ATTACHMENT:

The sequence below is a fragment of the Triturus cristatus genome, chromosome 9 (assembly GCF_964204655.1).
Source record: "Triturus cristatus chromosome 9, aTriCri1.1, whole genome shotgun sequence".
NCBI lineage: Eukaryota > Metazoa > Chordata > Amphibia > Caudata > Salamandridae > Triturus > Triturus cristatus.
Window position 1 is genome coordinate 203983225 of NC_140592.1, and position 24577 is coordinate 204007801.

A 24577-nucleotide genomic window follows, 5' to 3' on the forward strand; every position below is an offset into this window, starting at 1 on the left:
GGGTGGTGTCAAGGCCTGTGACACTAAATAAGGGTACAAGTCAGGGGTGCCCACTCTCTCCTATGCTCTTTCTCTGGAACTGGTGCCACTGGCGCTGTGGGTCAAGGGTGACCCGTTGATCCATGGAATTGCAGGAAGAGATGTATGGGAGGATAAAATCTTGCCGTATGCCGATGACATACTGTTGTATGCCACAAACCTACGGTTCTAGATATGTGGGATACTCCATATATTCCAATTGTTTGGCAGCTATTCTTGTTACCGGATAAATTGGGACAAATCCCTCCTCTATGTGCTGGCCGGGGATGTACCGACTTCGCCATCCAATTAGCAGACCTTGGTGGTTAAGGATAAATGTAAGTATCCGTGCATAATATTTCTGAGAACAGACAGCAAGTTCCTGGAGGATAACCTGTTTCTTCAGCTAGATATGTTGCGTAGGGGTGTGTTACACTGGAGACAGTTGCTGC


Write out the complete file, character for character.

The sequence below is a fragment of the Triturus cristatus genome, chromosome 9 (assembly GCF_964204655.1).
Source record: "Triturus cristatus chromosome 9, aTriCri1.1, whole genome shotgun sequence".
NCBI lineage: Eukaryota > Metazoa > Chordata > Amphibia > Caudata > Salamandridae > Triturus > Triturus cristatus.
Window position 1 is genome coordinate 203983225 of NC_140592.1, and position 24577 is coordinate 204007801.

A 24577-nucleotide genomic window follows, 5' to 3' on the forward strand; every position below is an offset into this window, starting at 1 on the left:
GGGTGGTGTCAAGGCCTGTGACACTAAATAAGGGTACAAGTCAGGGGTGCCCACTCTCTCCTATGCTCTTTCTCTGGAACTGGTGCCACTGGCGCTGTGGGTCAAGGGTGACCCGTTGATCCATGGAATTGCAGGAAGAGATGTATGGGAGGATAAAATCTTGCCGTATGCCGATGACATACTGTTGTATGCCACAAACCTACGGTTCTAGATATGTGGGATACTCCATATATTCCAATTGTTTGGCAGCTATTCTTGTTACCGGATAAATTGGGACAAATCCCTCCTCTATGTGCTGGCCGGGGATGTACCGACTTCGCCATCCAATTAGCAGACCTTGGTGGTTAAGGATAAATGTAAGTATCCGTGCATAATATTTCTGAGAACAGACAGCAAGTTCCTGGAGGATAACCTGTTTCTTCAGCTAGATATGTTGCGTAGGGGTGTGTTACACTGGAGACAGTTGCTGC